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DWS replaces CEO hours after police raid in greenwashing probe

DWS replaces CEO hours after police raid in greenwashing probe
Stefan Hoops Photographer: Andrey Rudakov/Bloomberg

DWS Group said CEO Asoka Woehrmann has resigned and will be replaced by Stefan Hoops just hours after a police raid on the asset management unit of Deutsche Bank AG.

DWS Group replaced its embattled CEO Asoka Woehrmann just hours after a police raid in a probe of alleged greenwashing at the asset management unit of Deutsche Bank AG.

Law enforcement officials on Tuesday morning entered the twin towers in Frankfurt where Germany’s largest lender is headquartered, as well as the nearby premises of DWS, according to a statement from the prosecutor that confirmed an earlier Bloomberg News report.

The police probe of potential greenwashing underscores the growing scrutiny of money managers as global demand for ESG investments soars. Assets tied to environmental, social and governance issues are expected to surge to more than $50 trillion by 2025, according to estimates from Bloomberg Intelligence.

DWS has faced regulatory probes in the US and Germany after its former chief sustainability officer, Desiree Fixler, alleged last year that the company inflated its ESG credentials. As well as adding to the list of regulatory issues for Deutsche Bank, the raid is a high-profile example of lenders facing legal consequences for alleged greenwashing.

Stefan Hoops, the head of the German lender’s corporate bank, will assume the top role at DWS from June 10, according to a statement Wednesday. His previous responsibility for the corporate bank will be assumed by David Lynne, currently head of the corporate bank in Asia-Pacific based in Singapore.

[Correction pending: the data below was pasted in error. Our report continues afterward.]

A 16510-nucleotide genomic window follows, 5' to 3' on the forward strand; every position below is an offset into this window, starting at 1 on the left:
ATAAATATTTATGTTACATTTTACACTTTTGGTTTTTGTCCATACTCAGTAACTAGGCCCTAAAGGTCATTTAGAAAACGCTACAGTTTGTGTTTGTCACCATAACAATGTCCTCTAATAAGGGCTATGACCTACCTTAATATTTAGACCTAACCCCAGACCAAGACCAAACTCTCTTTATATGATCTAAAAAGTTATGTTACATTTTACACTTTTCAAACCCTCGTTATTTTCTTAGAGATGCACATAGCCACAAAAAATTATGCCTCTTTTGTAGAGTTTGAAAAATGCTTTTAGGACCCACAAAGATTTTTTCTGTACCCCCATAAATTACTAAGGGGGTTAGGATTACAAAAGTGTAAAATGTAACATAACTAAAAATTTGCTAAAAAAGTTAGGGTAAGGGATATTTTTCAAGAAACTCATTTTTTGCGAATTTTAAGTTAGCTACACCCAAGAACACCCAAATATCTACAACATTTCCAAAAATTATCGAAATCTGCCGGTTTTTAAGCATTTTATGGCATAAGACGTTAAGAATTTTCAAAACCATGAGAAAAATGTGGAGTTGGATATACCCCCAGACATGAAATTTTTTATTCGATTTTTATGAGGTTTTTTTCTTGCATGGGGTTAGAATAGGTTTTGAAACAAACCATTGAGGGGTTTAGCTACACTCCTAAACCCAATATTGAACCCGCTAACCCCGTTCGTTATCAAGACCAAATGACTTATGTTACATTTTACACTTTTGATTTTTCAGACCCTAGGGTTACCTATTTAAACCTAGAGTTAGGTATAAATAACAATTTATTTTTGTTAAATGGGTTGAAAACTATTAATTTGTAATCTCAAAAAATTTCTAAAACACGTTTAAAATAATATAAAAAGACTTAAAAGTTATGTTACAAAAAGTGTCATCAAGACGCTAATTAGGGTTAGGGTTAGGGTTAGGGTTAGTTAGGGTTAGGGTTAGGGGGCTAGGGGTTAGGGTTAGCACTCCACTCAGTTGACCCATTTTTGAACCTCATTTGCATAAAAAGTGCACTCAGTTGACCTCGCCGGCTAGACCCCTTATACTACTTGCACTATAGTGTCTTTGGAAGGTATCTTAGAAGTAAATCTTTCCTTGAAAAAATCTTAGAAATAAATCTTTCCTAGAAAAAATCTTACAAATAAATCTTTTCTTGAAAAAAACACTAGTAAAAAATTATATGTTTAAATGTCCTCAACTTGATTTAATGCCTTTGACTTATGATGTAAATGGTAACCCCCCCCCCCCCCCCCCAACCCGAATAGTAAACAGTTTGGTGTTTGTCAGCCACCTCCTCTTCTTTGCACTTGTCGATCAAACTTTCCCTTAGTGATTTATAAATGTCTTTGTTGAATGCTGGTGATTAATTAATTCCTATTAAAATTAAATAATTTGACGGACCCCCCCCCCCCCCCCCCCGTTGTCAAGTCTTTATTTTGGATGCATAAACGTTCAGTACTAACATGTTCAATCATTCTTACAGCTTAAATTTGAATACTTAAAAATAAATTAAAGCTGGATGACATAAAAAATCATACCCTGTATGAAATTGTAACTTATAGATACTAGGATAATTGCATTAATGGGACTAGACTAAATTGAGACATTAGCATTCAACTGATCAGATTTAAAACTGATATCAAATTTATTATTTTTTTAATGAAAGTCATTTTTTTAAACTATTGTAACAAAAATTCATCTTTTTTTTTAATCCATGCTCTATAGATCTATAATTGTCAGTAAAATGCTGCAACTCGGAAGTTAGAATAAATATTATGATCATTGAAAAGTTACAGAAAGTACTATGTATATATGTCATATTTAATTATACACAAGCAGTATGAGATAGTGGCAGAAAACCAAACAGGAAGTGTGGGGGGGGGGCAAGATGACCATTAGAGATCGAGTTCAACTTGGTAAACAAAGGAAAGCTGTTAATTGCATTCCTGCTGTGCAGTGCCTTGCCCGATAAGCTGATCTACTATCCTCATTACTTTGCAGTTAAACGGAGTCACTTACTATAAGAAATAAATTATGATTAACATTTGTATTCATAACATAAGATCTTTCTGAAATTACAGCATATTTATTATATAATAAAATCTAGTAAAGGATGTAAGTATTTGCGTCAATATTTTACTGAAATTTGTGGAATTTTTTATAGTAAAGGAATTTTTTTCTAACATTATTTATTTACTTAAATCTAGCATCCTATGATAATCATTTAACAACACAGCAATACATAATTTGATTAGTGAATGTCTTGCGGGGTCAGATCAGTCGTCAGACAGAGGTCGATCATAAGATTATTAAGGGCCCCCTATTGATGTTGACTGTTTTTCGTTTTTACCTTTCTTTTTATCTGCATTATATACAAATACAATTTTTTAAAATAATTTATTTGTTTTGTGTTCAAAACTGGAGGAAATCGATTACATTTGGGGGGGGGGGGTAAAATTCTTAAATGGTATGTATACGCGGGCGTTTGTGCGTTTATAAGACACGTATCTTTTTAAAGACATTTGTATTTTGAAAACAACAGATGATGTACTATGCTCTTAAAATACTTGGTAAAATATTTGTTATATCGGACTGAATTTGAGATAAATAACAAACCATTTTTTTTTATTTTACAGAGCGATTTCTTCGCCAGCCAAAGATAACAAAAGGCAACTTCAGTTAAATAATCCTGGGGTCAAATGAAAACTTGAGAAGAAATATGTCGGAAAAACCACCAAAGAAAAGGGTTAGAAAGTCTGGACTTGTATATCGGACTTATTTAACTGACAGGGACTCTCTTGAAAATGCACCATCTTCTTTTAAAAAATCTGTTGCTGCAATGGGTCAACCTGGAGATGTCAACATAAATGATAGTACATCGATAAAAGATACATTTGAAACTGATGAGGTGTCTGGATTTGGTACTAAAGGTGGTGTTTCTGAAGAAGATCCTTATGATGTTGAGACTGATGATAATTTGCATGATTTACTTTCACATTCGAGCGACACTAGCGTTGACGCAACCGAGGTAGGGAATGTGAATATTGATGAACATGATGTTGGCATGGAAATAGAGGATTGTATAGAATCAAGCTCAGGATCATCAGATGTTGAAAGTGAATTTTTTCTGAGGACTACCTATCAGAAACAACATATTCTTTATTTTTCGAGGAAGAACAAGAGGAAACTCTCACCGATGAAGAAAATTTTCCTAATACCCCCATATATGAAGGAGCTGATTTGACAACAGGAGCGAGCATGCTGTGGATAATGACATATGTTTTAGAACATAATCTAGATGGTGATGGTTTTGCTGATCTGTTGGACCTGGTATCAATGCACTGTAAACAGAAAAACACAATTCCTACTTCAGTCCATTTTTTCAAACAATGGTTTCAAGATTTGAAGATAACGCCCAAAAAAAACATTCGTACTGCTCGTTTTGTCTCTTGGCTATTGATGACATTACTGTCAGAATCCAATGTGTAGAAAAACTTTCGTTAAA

Growing chorus

The ESG industry has recently faced attacks from a growing chorus of detractors, and even insiders are starting to air their doubts around aspects of the booming investing form.

Jim Whittington, head of responsible investment at Dimensional Fund Advisors with about $660 billion of assets under management, said the industry is struggling both in terms of real-world impact and returns. Any “promise that you can outperform the market by your insight and evaluating ESG risks probably isn’t going to stack up,” he said in a recent interview.

HSBC Holdings Plc’s asset management unit recently suspended its head of responsible investment after he questioned the sense of focusing on climate change. In the US meanwhile, Republicans have identified ESG as a target in their culture wars, while Tesla Inc.’s Elon Musk has called ESG a “scam.”

The US Securities and Exchange Commission floated tighter rules Wednesday to ensure a product’s name is squarely focused on its actual strategy, with most observers fixating on what the restrictions mean for socially responsible investing. The proposals could hit thousands more funds trading everything from value and growth stocks to bonds and emerging markets.

For Woehrmann, the raid was another blow after he faced scrutiny over his use of personal email for business purposes and the role his relationship with a German businessman played in deals.

While Woehrmann has been a trusted lieutenant of Deutsche Bank CEO Christian Sewing, the negative news flow around DWS has annoyed the bank’s top brass, Bloomberg reported late last year. Still, Sewing had said earlier this year that Woehrmann has “done an outstanding job,” and in Wednesday’s statement thanked him for his “impressive work and performance for DWS and Deutsche Bank.”

He took over the DWS job in 2018, soon after the asset manager’s poorly received initial public offering. Investors had yanked billions of euros from its funds and Sewing asked Woehrmann to turn the asset manager around after he’d impressed him running the bank’s German retail operations. He managed to stem the outflows and morale improved. BM


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